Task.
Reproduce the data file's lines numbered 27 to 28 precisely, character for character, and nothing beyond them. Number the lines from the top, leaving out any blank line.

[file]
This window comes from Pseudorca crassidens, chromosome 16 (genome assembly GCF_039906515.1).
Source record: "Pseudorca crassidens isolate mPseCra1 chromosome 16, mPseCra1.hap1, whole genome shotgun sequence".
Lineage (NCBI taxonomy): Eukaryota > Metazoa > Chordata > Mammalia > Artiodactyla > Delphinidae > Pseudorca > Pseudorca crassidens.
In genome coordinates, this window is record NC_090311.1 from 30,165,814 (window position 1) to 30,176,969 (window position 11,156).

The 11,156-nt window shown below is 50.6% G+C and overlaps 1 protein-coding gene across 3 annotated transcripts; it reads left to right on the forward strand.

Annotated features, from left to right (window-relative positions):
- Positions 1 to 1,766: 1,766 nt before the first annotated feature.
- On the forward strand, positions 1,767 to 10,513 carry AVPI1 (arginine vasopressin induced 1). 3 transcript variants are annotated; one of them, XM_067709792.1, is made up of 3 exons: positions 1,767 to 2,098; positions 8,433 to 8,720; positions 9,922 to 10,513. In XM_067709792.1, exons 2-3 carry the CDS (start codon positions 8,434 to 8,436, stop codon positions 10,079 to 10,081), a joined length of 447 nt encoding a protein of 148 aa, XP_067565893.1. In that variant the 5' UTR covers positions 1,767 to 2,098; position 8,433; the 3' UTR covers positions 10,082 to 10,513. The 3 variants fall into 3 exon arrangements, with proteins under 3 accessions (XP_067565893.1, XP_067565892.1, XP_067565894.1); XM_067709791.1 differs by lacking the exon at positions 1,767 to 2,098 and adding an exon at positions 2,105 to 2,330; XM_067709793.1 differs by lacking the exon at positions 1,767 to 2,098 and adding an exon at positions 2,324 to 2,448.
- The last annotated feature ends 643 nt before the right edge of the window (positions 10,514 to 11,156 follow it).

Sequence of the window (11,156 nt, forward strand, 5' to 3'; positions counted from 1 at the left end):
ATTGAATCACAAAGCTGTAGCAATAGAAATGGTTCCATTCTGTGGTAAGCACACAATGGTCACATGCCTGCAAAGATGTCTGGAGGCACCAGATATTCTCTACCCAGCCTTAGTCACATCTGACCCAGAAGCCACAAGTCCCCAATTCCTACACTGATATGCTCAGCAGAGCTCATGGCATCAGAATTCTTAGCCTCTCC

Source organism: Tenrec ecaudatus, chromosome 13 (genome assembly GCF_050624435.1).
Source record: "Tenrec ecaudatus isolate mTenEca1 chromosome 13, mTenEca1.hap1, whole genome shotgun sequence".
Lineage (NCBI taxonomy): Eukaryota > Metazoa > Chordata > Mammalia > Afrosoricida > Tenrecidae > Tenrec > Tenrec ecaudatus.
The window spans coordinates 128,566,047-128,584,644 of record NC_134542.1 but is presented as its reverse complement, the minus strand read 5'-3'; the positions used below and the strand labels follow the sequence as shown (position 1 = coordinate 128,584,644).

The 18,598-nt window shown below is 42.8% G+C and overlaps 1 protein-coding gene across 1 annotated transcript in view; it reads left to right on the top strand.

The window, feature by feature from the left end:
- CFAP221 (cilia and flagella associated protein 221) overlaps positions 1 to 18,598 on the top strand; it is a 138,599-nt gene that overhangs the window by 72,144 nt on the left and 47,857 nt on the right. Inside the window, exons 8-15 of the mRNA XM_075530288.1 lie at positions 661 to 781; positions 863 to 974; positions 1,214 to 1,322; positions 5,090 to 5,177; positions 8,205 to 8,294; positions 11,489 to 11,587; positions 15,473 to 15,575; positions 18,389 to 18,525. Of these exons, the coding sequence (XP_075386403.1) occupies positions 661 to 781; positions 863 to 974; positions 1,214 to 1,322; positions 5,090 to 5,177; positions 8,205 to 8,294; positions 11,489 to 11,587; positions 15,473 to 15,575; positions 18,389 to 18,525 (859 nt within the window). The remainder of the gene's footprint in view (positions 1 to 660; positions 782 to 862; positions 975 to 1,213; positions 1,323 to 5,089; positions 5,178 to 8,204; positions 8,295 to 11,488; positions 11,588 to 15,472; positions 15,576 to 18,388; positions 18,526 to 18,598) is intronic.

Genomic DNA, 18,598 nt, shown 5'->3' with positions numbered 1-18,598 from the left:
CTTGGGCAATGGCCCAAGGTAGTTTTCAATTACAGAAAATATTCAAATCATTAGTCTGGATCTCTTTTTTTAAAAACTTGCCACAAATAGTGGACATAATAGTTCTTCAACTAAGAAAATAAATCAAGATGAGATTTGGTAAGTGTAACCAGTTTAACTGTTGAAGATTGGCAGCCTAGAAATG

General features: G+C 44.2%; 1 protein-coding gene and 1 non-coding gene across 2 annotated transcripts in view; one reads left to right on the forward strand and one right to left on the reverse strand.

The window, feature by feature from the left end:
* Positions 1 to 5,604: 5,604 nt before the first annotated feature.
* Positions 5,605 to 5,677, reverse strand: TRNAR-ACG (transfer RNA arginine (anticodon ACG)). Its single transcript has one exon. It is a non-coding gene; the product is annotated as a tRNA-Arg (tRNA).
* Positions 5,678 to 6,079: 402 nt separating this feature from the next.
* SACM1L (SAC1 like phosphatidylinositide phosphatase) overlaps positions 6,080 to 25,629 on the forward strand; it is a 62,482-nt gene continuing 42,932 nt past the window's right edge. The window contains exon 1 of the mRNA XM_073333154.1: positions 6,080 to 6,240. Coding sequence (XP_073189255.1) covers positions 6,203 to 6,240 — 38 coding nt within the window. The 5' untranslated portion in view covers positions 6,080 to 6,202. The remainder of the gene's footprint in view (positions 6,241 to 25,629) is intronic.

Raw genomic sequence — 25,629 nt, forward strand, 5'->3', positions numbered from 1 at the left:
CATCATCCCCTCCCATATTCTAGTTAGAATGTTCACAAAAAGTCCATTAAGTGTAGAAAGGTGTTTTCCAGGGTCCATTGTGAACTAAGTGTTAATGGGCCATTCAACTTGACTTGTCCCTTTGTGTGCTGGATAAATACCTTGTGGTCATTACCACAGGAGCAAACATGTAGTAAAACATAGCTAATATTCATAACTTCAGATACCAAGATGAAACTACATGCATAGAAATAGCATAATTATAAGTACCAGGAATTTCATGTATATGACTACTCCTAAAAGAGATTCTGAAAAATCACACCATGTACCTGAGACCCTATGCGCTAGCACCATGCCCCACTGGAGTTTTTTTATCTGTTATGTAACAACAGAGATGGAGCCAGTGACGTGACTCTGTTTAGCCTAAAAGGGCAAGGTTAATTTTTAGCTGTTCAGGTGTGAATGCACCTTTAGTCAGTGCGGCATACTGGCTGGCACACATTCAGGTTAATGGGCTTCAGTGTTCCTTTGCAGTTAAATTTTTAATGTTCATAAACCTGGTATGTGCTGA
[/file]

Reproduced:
Raw genomic sequence — 25,629 nt, forward strand, 5'->3', positions numbered from 1 at the left:
CATCATCCCCTCCCATATTCTAGTTAGAATGTTCACAAAAAGTCCATTAAGTGTAGAAAGGTGTTTTCCAGGGTCCATTGTGAACTAAGTGTTAATGGGCCATTCAACTTGACTTGTCCCTTTGTGTGCTGGATAAATACCTTGTGGTCATTACCACAGGAGCAAACATGTAGTAAAACATAGCTAATATTCATAACTTCAGATACCAAGATGAAACTACATGCATAGAAATAGCATAATTATAAGTACCAGGAATTTCATGTATATGACTACTCCTAAAAGAGATTCTGAAAAATCACACCATGTACCTGAGACCCTATGCGCTAGCACCATGCCCCACTGGAGTTTTTTTATCTGTTATGTAACAACAGAGATGGAGCCAGTGACGTGACTCTGTTTAGCCTAAAAGGGCAAGGTTAATTTTTAGCTGTTCAGGTGTGAATGCACCTTTAGTCAGTGCGGCATACTGGCTGGCACACATTCAGGTTAATGGGCTTCAGTGTTCCTTTGCAGTTAAATTTTTAATGTTCATAAACCTGGTATGTGCTGA